Capturing Cambridge encourages people of all ages to
discover the fascinating and inspiring histories of our streets.
You can begin by browsing our projects or searching for a
specific place, or person, of
interest. We believe the best way though
is to explore our wonderful map. Go on, unlock a Cambridge
secret that you never knew!
Royal Commission Survey of Cambridge 1959: It was built for John Okes and the title to the property begins with the purchase of the plots of land in 1834. Scratched on the roof lead is the date 1839, to which the house would approximate on stylistic grounds. Late in the same century a billiard room was added on the W. Since 1948 it has been converted into a day nursery and clinic. … Cherry Hinton Hall is a large and rather bald building of the first half of the 19th century in the late Tudor style.
Charles Balls, widower, 70, J P Dep Lieutenant & cashier savings bank, born Cambridge
Mary, daughter, 40, born Cambridge
Flora A, 39, born Cambridge
Eliza G, 32, born Cambridge
Emily M. 30, born Cambridge
Grace M Rowley, gr daughter, 11, born Histon
Margaret Hopkins, sister in law, 81, born Cambridge
Asenath Brasher, servant, 25, born Cambs
Ellen Skip. servant, 19, born Herts
Annie Ryder, servant, 17, born Essex
Robert John Moffatt, 46, banker general manager, born London
Francis Charlotta Skinner, 30, visitor, trained nurse, born Warwicks
George Melville Dodwell, 27, visitor, merchant and shipping, born Shanghai
Lizzie Overton, servant, 26, cook, born Norfolk
Eve Barker, servant, 25, parlour maid, born Norfolk
May Rayner, servant, 26, house maid, born Norfolk
Horace Wellingham Buckingham, servant, 22, labourer in garden, born Norfolk
Sir William Phene Neal circa 1900
Sir William Phene Neal (1860-1942) was a businessman and became Mayor of London between 1930 and 1931. He published ‘Food Supply of the Nation’ in 1924.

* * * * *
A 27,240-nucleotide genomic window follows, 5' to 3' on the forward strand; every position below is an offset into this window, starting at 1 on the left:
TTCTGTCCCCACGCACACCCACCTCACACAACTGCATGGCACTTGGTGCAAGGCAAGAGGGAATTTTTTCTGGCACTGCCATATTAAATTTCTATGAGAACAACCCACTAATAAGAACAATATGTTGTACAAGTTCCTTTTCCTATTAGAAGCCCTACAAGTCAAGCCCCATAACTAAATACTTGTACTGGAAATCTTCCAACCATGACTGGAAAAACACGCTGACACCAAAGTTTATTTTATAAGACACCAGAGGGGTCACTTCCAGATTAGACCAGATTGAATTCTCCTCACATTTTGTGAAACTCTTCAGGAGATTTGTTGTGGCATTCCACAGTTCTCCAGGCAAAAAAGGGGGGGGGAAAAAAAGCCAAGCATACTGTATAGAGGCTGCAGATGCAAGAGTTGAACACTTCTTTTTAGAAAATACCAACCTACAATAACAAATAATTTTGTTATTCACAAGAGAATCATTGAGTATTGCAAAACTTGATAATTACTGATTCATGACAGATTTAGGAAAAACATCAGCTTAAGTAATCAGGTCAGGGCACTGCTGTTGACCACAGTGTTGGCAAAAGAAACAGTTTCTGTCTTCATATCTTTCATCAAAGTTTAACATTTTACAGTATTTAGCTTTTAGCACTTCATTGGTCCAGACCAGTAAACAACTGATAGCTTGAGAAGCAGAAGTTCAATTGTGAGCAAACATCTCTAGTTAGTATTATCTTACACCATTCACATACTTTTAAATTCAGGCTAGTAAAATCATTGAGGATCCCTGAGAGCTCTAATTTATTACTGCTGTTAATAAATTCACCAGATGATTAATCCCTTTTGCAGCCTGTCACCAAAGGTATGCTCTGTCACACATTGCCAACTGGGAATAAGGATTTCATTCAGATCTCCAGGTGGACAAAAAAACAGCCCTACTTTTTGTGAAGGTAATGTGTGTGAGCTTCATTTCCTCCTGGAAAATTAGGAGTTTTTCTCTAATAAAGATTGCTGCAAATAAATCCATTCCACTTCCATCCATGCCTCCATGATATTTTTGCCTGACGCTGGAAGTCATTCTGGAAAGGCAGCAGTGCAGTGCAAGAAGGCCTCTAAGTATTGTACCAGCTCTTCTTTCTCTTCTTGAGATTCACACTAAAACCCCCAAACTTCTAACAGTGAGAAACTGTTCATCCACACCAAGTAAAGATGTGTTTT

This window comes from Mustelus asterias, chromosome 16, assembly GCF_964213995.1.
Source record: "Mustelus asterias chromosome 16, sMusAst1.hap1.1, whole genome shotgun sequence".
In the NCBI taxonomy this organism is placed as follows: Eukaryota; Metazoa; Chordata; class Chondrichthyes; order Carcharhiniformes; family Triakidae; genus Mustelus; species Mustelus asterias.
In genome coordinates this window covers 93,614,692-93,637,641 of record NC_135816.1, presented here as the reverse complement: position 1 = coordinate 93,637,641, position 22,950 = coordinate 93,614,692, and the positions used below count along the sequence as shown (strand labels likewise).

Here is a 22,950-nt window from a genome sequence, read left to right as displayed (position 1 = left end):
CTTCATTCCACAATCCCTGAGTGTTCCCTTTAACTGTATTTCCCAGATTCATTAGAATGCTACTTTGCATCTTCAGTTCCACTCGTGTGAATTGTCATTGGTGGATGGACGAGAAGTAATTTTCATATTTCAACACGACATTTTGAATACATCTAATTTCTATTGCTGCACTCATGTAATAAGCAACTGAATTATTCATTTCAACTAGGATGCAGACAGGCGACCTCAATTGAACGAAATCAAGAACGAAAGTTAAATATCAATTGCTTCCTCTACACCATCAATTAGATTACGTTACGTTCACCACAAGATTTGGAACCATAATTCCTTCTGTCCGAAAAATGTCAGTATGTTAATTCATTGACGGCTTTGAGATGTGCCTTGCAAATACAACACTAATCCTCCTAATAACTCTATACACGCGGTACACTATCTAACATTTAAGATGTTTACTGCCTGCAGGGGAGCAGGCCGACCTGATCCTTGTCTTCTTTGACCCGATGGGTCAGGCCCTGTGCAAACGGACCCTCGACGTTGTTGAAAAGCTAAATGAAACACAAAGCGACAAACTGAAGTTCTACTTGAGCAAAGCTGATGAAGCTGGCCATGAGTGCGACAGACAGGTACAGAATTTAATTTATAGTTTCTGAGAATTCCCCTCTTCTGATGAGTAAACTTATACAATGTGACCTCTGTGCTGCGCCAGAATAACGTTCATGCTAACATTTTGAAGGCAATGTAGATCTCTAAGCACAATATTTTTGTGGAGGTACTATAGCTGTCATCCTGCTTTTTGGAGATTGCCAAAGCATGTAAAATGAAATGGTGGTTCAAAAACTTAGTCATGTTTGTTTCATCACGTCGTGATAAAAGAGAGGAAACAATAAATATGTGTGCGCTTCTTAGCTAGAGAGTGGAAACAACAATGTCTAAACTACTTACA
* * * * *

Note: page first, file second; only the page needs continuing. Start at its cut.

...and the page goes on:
Dan Jackson wrote about Cherry Hinton Hall in his 1987 article in the Cambridge News from which these notes are taken.
John Okes returned from India to take up a post as surgeon at Addenbrooke’s in the early 1830s. He bought various parcels of land around Cherry Hinton and then built a mansion with twelve feet high rooms together with bakehouse, dairy, wine and coal cellars, stabling and coach house. In the grounds were hardwood and ornamental plantations, fernery, ornamental fish ponds and a willow osiery.
After his death, Okes’s son Thomas sold the estate to the Cambridge University and Town Waterworks in 1871 for £5,400. The ponds and weirs in Cherry Hinton Hall were improved by Charles Balls, a director of the water company. The estate finally ended up in the ownership of Cambridge City Council in 1937.
During the Second World War the hall was used for various purposes including the training of firemen.
In 2016 Pamela Knights who was living in Mowbray Road at the time of WWII recalls how the hall was used as a home for unwanted evacuees:
1940: 24th September: two very large bombs fell in the grounds which were not discovered for some time. One of the craters was 50ft across and 8ft deep and produced a splendid crop of mushrooms. (See Bowyer Air Raid! pub 1986)
In 1947 the house opened as a nursery school with Miss Littlehales from Buckinghamshire as headmistress. As reported by the Cambridge News in 1964, there were 40 full-time and 40 part-time children every day and a long waiting list. On the first floor of the building was a maternity and child welfare clinic.
Since 1965 the park at Cherry Hinton Hall has been the venue of the Cambridge Folk Festival. Notes on its history can be found here: